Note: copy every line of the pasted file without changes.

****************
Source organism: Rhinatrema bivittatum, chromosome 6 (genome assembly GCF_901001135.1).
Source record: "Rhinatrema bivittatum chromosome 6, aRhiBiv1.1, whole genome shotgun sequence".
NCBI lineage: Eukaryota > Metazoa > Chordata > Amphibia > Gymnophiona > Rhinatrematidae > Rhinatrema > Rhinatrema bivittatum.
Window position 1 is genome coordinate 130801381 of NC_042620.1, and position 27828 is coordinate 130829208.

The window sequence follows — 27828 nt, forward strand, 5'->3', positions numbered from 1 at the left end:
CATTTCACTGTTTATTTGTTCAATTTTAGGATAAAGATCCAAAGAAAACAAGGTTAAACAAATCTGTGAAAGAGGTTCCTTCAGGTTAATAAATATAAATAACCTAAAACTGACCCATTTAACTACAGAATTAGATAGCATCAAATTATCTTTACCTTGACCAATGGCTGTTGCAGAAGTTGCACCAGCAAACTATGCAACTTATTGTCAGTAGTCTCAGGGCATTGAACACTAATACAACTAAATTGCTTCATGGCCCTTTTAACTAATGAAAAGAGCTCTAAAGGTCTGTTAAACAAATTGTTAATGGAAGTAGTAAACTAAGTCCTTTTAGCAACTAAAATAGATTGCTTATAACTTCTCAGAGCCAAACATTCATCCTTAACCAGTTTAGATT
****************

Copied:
Source organism: Rhinatrema bivittatum, chromosome 6 (genome assembly GCF_901001135.1).
Source record: "Rhinatrema bivittatum chromosome 6, aRhiBiv1.1, whole genome shotgun sequence".
NCBI lineage: Eukaryota > Metazoa > Chordata > Amphibia > Gymnophiona > Rhinatrematidae > Rhinatrema > Rhinatrema bivittatum.
Window position 1 is genome coordinate 130801381 of NC_042620.1, and position 27828 is coordinate 130829208.

The window sequence follows — 27828 nt, forward strand, 5'->3', positions numbered from 1 at the left end:
CATTTCACTGTTTATTTGTTCAATTTTAGGATAAAGATCCAAAGAAAACAAGGTTAAACAAATCTGTGAAAGAGGTTCCTTCAGGTTAATAAATATAAATAACCTAAAACTGACCCATTTAACTACAGAATTAGATAGCATCAAATTATCTTTACCTTGACCAATGGCTGTTGCAGAAGTTGCACCAGCAAACTATGCAACTTATTGTCAGTAGTCTCAGGGCATTGAACACTAATACAACTAAATTGCTTCATGGCCCTTTTAACTAATGAAAAGAGCTCTAAAGGTCTGTTAAACAAATTGTTAATGGAAGTAGTAAACTAAGTCCTTTTAGCAACTAAAATAGATTGCTTATAACTTCTCAGAGCCAAACATTCATCCTTAACCAGTTTAGATT